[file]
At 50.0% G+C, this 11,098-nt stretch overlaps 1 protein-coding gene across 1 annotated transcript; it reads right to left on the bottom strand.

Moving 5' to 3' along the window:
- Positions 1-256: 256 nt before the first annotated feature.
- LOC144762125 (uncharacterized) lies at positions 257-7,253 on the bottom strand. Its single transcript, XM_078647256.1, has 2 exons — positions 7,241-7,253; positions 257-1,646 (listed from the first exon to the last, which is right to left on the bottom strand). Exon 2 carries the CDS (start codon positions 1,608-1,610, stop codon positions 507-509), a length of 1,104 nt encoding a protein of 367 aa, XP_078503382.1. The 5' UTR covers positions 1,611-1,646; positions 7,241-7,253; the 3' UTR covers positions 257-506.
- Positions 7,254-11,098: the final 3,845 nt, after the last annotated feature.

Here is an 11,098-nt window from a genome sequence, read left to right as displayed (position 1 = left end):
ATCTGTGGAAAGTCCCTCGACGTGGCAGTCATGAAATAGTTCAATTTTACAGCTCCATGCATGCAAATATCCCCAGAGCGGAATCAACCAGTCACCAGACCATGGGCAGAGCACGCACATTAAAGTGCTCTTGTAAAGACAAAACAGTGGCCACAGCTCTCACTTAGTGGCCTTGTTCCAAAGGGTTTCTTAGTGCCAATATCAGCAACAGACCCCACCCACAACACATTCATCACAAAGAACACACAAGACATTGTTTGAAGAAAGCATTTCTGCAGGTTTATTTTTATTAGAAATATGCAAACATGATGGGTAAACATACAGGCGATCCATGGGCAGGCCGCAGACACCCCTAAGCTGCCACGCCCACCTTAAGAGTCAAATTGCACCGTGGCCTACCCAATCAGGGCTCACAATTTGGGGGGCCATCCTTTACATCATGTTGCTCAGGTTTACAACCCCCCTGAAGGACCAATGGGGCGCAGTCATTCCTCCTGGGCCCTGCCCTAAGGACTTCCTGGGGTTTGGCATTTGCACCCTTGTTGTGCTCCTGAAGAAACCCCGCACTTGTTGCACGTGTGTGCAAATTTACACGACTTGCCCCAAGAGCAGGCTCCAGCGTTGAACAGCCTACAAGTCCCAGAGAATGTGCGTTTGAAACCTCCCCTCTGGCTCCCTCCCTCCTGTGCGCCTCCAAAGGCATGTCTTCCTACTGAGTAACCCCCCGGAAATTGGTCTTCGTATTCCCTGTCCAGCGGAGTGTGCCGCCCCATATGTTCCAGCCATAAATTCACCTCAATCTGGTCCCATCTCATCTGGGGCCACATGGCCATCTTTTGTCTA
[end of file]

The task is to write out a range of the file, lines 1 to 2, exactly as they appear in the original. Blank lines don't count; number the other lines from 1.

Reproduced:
At 50.0% G+C, this 11,098-nt stretch overlaps 1 protein-coding gene across 1 annotated transcript; it reads right to left on the bottom strand.

Moving 5' to 3' along the window: